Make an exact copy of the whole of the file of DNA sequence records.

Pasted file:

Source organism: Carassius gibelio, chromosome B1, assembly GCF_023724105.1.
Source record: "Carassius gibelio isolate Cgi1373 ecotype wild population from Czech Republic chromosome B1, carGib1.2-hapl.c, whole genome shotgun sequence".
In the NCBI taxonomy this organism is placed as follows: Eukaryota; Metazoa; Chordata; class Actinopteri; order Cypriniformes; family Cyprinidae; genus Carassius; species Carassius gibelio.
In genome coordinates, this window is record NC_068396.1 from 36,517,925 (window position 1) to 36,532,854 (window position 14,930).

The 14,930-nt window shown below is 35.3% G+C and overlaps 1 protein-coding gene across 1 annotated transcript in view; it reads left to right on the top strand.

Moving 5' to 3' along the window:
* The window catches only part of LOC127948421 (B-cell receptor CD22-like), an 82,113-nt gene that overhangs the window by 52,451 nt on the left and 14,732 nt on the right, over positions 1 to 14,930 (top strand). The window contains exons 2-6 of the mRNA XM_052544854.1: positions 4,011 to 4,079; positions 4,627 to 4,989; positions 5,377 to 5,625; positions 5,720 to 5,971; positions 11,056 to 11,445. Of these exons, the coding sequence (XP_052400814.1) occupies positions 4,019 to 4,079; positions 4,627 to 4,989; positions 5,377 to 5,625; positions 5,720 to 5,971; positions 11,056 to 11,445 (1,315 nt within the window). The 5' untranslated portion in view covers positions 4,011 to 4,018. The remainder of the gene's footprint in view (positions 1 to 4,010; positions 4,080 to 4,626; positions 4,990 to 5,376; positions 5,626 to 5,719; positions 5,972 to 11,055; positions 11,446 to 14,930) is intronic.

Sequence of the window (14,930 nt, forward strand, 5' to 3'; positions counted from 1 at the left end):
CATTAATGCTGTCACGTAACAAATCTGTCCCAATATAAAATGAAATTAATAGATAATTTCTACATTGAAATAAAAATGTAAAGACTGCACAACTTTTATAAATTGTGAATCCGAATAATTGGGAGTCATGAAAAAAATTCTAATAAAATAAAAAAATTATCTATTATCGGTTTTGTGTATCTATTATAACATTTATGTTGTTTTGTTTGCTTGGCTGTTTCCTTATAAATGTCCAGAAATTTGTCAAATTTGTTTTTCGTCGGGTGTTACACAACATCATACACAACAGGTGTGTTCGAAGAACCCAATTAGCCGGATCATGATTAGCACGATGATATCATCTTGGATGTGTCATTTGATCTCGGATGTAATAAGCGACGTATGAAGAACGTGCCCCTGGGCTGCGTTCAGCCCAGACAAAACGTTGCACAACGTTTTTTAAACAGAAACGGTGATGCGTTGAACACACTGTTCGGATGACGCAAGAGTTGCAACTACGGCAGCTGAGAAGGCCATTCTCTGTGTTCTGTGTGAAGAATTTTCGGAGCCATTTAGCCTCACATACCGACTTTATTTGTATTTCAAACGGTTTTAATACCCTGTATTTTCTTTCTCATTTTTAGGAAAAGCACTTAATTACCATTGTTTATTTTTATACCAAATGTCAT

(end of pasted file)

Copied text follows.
Source organism: Carassius gibelio, chromosome B1, assembly GCF_023724105.1.
Source record: "Carassius gibelio isolate Cgi1373 ecotype wild population from Czech Republic chromosome B1, carGib1.2-hapl.c, whole genome shotgun sequence".
In the NCBI taxonomy this organism is placed as follows: Eukaryota; Metazoa; Chordata; class Actinopteri; order Cypriniformes; family Cyprinidae; genus Carassius; species Carassius gibelio.
In genome coordinates, this window is record NC_068396.1 from 36,517,925 (window position 1) to 36,532,854 (window position 14,930).

The 14,930-nt window shown below is 35.3% G+C and overlaps 1 protein-coding gene across 1 annotated transcript in view; it reads left to right on the top strand.

Moving 5' to 3' along the window:
* The window catches only part of LOC127948421 (B-cell receptor CD22-like), an 82,113-nt gene that overhangs the window by 52,451 nt on the left and 14,732 nt on the right, over positions 1 to 14,930 (top strand). The window contains exons 2-6 of the mRNA XM_052544854.1: positions 4,011 to 4,079; positions 4,627 to 4,989; positions 5,377 to 5,625; positions 5,720 to 5,971; positions 11,056 to 11,445. Of these exons, the coding sequence (XP_052400814.1) occupies positions 4,019 to 4,079; positions 4,627 to 4,989; positions 5,377 to 5,625; positions 5,720 to 5,971; positions 11,056 to 11,445 (1,315 nt within the window). The 5' untranslated portion in view covers positions 4,011 to 4,018. The remainder of the gene's footprint in view (positions 1 to 4,010; positions 4,080 to 4,626; positions 4,990 to 5,376; positions 5,626 to 5,719; positions 5,972 to 11,055; positions 11,446 to 14,930) is intronic.

Sequence of the window (14,930 nt, forward strand, 5' to 3'; positions counted from 1 at the left end):
CATTAATGCTGTCACGTAACAAATCTGTCCCAATATAAAATGAAATTAATAGATAATTTCTACATTGAAATAAAAATGTAAAGACTGCACAACTTTTATAAATTGTGAATCCGAATAATTGGGAGTCATGAAAAAAATTCTAATAAAATAAAAAAATTATCTATTATCGGTTTTGTGTATCTATTATAACATTTATGTTGTTTTGTTTGCTTGGCTGTTTCCTTATAAATGTCCAGAAATTTGTCAAATTTGTTTTTCGTCGGGTGTTACACAACATCATACACAACAGGTGTGTTCGAAGAACCCAATTAGCCGGATCATGATTAGCACGATGATATCATCTTGGATGTGTCATTTGATCTCGGATGTAATAAGCGACGTATGAAGAACGTGCCCCTGGGCTGCGTTCAGCCCAGACAAAACGTTGCACAACGTTTTTTAAACAGAAACGGTGATGCGTTGAACACACTGTTCGGATGACGCAAGAGTTGCAACTACGGCAGCTGAGAAGGCCATTCTCTGTGTTCTGTGTGAAGAATTTTCGGAGCCATTTAGCCTCACATACCGACTTTATTTGTATTTCAAACGGTTTTAATACCCTGTATTTTCTTTCTCATTTTTAGGAAAAGCACTTAATTACCATTGTTTATTTTTATACCAAATGTCAT